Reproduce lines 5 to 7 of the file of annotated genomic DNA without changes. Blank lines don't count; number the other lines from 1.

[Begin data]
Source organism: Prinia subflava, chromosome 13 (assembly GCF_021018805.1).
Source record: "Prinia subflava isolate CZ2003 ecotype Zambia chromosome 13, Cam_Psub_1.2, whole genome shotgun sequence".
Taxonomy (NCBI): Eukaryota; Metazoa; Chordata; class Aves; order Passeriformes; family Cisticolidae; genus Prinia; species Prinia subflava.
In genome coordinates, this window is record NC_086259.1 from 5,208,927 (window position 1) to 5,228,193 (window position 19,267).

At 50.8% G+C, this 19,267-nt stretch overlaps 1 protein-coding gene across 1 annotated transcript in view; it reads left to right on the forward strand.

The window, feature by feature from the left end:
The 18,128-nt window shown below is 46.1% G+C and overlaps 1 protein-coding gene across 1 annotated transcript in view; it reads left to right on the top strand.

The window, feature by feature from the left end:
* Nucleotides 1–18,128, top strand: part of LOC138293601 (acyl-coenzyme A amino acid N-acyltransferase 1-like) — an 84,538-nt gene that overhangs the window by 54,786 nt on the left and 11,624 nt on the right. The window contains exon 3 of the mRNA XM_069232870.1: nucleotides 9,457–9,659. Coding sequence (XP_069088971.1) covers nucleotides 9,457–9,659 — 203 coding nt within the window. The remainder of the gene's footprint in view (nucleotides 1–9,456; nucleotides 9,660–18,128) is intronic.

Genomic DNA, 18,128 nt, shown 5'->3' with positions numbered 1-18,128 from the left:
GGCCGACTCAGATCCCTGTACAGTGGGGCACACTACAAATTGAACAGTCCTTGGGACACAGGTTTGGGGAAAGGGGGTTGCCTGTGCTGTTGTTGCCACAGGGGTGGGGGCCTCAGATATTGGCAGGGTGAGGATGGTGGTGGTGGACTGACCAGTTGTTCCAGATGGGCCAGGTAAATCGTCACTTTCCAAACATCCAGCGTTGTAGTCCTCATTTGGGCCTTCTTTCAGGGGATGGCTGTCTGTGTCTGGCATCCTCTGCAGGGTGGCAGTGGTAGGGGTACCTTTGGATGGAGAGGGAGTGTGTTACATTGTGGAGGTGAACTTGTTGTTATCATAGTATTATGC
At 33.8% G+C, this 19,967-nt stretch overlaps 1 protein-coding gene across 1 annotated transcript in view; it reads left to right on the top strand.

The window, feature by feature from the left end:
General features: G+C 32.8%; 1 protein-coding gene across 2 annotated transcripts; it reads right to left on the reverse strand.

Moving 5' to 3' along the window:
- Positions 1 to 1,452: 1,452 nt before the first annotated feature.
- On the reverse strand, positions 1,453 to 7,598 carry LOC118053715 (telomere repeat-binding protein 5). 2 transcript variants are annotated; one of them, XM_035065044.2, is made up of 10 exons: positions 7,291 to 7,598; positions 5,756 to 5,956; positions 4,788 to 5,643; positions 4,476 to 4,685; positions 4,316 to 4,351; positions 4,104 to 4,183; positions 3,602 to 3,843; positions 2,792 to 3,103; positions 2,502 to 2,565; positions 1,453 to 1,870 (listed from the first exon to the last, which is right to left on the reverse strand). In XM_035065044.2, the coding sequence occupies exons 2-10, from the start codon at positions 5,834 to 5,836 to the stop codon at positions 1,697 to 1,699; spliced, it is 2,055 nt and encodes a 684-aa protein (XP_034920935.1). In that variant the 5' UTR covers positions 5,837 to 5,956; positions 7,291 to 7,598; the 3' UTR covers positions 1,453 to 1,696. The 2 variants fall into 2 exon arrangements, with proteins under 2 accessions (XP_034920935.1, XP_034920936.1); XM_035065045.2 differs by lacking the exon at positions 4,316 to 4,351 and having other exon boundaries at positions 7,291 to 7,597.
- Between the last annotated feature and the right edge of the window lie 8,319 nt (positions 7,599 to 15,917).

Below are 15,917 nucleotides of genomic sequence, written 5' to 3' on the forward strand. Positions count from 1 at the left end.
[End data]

At 50.8% G+C, this 19,267-nt stretch overlaps 1 protein-coding gene across 1 annotated transcript in view; it reads left to right on the forward strand.

The window, feature by feature from the left end:
The 18,128-nt window shown below is 46.1% G+C and overlaps 1 protein-coding gene across 1 annotated transcript in view; it reads left to right on the top strand.